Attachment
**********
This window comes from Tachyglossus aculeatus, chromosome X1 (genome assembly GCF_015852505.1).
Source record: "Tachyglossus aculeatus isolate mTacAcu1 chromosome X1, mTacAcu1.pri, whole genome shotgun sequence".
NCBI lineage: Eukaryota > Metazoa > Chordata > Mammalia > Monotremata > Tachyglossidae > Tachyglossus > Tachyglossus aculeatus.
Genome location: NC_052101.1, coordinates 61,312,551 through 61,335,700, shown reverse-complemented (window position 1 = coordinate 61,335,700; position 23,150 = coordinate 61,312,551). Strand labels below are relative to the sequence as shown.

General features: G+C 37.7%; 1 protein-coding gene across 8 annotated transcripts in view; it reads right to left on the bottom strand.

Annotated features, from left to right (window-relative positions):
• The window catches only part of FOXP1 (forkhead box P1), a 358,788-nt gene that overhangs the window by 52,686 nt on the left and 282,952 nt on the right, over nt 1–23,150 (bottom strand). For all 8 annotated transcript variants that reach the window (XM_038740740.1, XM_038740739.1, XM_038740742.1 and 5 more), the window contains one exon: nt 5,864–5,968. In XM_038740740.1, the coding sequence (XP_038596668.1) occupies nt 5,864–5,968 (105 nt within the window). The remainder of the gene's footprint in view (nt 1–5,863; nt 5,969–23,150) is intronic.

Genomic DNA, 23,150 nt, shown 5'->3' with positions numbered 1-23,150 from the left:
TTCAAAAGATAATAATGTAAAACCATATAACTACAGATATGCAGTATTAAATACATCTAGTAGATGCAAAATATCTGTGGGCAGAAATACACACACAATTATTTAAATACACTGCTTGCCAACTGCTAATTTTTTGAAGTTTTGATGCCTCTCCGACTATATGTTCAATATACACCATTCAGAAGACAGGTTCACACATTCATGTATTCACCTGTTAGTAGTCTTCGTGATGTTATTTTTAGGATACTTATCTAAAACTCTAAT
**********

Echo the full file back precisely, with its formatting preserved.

This window comes from Tachyglossus aculeatus, chromosome X1 (genome assembly GCF_015852505.1).
Source record: "Tachyglossus aculeatus isolate mTacAcu1 chromosome X1, mTacAcu1.pri, whole genome shotgun sequence".
NCBI lineage: Eukaryota > Metazoa > Chordata > Mammalia > Monotremata > Tachyglossidae > Tachyglossus > Tachyglossus aculeatus.
Genome location: NC_052101.1, coordinates 61,312,551 through 61,335,700, shown reverse-complemented (window position 1 = coordinate 61,335,700; position 23,150 = coordinate 61,312,551). Strand labels below are relative to the sequence as shown.

General features: G+C 37.7%; 1 protein-coding gene across 8 annotated transcripts in view; it reads right to left on the bottom strand.

Annotated features, from left to right (window-relative positions):
• The window catches only part of FOXP1 (forkhead box P1), a 358,788-nt gene that overhangs the window by 52,686 nt on the left and 282,952 nt on the right, over nt 1–23,150 (bottom strand). For all 8 annotated transcript variants that reach the window (XM_038740740.1, XM_038740739.1, XM_038740742.1 and 5 more), the window contains one exon: nt 5,864–5,968. In XM_038740740.1, the coding sequence (XP_038596668.1) occupies nt 5,864–5,968 (105 nt within the window). The remainder of the gene's footprint in view (nt 1–5,863; nt 5,969–23,150) is intronic.

Genomic DNA, 23,150 nt, shown 5'->3' with positions numbered 1-23,150 from the left:
TTCAAAAGATAATAATGTAAAACCATATAACTACAGATATGCAGTATTAAATACATCTAGTAGATGCAAAATATCTGTGGGCAGAAATACACACACAATTATTTAAATACACTGCTTGCCAACTGCTAATTTTTTGAAGTTTTGATGCCTCTCCGACTATATGTTCAATATACACCATTCAGAAGACAGGTTCACACATTCATGTATTCACCTGTTAGTAGTCTTCGTGATGTTATTTTTAGGATACTTATCTAAAACTCTAAT